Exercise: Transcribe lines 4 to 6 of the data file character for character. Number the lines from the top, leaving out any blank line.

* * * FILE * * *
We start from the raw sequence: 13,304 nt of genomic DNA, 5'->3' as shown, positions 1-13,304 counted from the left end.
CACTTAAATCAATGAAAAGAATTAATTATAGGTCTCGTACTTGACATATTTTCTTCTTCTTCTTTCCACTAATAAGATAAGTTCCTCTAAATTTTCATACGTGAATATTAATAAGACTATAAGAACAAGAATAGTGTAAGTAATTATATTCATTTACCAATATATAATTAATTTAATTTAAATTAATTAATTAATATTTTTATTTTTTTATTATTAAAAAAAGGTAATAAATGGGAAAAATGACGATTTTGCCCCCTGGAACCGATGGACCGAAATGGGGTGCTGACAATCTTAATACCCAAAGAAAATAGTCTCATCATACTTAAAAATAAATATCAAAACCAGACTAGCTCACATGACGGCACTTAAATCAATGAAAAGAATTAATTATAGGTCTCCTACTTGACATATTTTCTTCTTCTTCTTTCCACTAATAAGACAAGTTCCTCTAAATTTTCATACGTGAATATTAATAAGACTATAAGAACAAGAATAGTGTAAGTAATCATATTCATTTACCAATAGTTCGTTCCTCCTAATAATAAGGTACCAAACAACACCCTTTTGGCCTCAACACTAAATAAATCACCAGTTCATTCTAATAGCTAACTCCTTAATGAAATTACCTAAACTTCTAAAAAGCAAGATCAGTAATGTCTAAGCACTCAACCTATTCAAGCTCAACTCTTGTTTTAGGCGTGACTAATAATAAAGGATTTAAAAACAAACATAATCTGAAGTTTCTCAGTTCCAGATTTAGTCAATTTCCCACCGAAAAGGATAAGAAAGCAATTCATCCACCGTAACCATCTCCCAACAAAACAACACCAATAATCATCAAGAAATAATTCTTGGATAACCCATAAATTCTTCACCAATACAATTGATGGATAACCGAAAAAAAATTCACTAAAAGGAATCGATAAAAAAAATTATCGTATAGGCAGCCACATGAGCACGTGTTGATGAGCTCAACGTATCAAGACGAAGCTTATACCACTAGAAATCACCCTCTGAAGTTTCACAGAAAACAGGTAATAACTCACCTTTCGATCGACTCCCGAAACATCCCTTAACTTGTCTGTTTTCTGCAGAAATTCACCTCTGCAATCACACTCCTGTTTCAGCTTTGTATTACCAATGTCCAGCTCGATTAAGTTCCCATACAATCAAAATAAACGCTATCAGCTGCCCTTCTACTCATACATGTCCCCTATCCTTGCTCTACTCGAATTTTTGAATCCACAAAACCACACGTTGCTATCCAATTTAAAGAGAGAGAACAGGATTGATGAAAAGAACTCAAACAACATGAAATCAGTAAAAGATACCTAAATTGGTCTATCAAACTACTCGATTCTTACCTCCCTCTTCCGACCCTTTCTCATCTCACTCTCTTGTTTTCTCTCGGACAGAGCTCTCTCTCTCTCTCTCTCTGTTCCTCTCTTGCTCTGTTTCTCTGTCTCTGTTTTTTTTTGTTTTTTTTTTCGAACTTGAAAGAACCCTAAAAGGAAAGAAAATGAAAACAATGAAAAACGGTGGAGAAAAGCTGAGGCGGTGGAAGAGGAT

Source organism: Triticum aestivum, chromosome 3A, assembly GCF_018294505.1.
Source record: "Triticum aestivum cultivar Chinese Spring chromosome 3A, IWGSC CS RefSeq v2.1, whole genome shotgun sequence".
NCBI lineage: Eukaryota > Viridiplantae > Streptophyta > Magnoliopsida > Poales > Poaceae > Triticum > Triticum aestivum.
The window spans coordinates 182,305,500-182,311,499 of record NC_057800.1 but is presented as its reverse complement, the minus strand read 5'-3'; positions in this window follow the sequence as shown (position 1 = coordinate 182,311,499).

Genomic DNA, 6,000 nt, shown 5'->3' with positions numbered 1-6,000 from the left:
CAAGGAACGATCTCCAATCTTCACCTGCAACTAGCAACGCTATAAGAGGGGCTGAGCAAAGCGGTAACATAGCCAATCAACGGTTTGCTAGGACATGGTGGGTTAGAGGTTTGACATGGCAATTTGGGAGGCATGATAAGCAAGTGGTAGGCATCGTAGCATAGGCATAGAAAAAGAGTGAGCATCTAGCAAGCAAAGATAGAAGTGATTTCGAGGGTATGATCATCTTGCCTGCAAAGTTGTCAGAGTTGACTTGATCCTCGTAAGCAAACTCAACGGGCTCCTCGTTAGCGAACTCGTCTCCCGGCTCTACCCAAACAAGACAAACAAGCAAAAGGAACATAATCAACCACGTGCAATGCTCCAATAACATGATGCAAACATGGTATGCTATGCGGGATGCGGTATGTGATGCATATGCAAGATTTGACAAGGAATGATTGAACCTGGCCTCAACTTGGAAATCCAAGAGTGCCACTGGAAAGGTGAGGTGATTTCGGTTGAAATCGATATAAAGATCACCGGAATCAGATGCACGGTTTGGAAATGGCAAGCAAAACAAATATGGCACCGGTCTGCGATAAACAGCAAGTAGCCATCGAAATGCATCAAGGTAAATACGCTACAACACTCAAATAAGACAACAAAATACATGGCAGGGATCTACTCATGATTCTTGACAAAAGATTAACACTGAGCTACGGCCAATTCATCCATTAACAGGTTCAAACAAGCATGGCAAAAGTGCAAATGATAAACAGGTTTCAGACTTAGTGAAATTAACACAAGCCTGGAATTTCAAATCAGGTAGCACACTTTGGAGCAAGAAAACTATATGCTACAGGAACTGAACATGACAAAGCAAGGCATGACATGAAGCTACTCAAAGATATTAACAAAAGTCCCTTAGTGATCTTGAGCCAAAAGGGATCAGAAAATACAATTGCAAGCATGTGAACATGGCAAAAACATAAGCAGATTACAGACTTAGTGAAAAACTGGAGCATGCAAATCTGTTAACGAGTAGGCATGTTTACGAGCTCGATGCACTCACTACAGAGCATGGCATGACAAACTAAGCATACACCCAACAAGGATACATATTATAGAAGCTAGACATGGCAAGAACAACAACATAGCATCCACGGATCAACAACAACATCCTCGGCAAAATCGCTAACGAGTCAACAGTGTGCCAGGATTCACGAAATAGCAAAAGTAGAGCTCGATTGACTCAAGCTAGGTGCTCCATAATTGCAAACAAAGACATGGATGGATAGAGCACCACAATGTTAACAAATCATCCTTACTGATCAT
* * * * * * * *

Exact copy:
Source record: "Triticum aestivum cultivar Chinese Spring chromosome 3A, IWGSC CS RefSeq v2.1, whole genome shotgun sequence".
NCBI lineage: Eukaryota > Viridiplantae > Streptophyta > Magnoliopsida > Poales > Poaceae > Triticum > Triticum aestivum.
The window spans coordinates 182,305,500-182,311,499 of record NC_057800.1 but is presented as its reverse complement, the minus strand read 5'-3'; positions in this window follow the sequence as shown (position 1 = coordinate 182,311,499).